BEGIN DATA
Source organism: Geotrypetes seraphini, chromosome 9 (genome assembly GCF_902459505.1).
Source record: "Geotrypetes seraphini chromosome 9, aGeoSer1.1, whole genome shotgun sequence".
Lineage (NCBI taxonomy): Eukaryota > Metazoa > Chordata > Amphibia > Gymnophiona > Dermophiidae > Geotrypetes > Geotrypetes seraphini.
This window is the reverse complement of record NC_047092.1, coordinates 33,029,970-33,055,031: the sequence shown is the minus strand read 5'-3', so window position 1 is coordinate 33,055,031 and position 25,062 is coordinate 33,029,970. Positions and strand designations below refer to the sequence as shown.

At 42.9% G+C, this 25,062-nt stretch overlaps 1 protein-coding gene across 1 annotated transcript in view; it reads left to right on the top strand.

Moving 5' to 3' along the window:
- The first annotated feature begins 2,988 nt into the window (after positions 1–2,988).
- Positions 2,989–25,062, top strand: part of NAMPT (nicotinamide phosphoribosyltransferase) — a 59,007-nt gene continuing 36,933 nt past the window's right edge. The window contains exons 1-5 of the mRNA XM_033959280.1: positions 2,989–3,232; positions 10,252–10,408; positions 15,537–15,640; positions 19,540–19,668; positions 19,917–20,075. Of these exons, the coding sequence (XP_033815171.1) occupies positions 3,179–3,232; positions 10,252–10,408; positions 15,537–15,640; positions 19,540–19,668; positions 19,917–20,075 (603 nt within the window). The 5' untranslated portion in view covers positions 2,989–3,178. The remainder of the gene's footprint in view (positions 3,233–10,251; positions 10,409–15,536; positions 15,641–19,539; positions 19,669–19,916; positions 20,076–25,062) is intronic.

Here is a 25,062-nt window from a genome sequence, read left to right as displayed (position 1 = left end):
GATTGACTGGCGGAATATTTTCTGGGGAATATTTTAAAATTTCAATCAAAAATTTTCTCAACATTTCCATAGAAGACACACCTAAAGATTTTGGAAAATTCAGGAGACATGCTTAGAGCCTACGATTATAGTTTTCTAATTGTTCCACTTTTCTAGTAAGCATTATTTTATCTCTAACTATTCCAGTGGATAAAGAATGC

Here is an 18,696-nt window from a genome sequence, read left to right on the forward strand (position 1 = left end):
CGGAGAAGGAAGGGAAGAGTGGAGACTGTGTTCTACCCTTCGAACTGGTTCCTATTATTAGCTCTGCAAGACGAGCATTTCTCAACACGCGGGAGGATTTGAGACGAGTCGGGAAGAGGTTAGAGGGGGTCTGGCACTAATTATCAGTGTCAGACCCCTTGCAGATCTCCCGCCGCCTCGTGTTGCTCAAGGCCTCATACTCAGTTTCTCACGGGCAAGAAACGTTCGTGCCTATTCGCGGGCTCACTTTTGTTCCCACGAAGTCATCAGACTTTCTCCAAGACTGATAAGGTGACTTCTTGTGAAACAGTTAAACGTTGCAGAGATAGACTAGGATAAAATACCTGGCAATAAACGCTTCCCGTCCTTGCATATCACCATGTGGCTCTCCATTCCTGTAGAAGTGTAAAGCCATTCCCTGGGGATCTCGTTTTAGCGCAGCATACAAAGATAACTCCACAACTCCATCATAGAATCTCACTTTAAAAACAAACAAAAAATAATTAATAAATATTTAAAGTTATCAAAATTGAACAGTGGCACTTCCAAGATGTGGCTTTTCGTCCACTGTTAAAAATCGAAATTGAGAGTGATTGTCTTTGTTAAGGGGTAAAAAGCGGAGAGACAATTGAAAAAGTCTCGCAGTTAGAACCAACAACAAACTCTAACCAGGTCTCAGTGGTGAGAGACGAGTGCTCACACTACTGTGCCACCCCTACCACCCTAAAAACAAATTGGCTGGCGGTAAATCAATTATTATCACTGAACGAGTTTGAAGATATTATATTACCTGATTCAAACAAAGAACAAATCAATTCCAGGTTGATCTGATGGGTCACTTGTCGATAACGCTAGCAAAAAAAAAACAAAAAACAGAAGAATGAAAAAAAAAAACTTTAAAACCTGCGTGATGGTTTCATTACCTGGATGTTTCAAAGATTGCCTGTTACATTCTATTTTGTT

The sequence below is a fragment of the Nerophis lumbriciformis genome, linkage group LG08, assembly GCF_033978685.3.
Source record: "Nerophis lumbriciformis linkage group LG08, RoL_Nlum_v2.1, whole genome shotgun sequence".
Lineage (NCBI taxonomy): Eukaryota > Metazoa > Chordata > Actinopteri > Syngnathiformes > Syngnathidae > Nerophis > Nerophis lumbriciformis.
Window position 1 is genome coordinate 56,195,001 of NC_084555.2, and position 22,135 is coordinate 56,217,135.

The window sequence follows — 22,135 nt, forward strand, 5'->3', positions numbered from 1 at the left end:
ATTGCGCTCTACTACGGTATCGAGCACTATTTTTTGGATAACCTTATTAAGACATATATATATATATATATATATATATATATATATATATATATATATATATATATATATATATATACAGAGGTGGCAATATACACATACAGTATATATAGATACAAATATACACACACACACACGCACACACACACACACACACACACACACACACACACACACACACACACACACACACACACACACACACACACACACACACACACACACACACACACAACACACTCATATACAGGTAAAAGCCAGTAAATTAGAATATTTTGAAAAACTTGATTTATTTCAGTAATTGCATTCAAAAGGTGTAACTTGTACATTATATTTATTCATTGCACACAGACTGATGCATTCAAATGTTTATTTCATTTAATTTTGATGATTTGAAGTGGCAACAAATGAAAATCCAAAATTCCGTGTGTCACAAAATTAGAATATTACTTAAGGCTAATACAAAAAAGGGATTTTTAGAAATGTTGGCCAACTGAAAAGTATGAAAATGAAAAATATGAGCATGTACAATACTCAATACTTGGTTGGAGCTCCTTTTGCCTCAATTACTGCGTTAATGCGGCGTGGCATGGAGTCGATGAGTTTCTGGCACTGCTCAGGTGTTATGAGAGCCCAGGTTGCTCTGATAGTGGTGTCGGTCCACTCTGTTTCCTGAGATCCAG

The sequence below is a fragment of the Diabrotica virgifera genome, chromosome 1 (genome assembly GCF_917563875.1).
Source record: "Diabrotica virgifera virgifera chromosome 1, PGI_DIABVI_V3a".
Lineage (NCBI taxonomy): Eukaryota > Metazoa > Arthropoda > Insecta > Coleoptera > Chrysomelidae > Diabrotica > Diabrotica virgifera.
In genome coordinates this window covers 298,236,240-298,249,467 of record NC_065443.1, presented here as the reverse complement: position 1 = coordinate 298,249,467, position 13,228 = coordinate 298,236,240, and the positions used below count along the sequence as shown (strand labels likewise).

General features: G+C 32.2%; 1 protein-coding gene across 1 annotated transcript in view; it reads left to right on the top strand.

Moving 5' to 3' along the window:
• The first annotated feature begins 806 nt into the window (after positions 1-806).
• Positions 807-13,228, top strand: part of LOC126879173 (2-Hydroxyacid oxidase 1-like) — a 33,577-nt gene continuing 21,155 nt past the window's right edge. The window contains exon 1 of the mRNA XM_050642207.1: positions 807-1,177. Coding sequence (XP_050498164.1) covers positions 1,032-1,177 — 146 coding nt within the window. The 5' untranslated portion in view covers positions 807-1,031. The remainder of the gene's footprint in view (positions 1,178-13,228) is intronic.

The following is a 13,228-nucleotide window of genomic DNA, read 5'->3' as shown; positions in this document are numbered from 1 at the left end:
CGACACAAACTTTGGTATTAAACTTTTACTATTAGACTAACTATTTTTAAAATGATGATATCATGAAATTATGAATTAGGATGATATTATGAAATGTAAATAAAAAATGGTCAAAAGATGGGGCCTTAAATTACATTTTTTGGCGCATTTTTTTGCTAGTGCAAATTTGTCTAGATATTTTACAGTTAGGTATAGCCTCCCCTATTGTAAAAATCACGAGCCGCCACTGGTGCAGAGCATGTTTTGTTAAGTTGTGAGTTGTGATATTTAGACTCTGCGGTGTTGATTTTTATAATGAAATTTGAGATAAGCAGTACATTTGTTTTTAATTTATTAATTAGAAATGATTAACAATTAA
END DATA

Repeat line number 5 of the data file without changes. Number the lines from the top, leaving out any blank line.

At 42.9% G+C, this 25,062-nt stretch overlaps 1 protein-coding gene across 1 annotated transcript in view; it reads left to right on the top strand.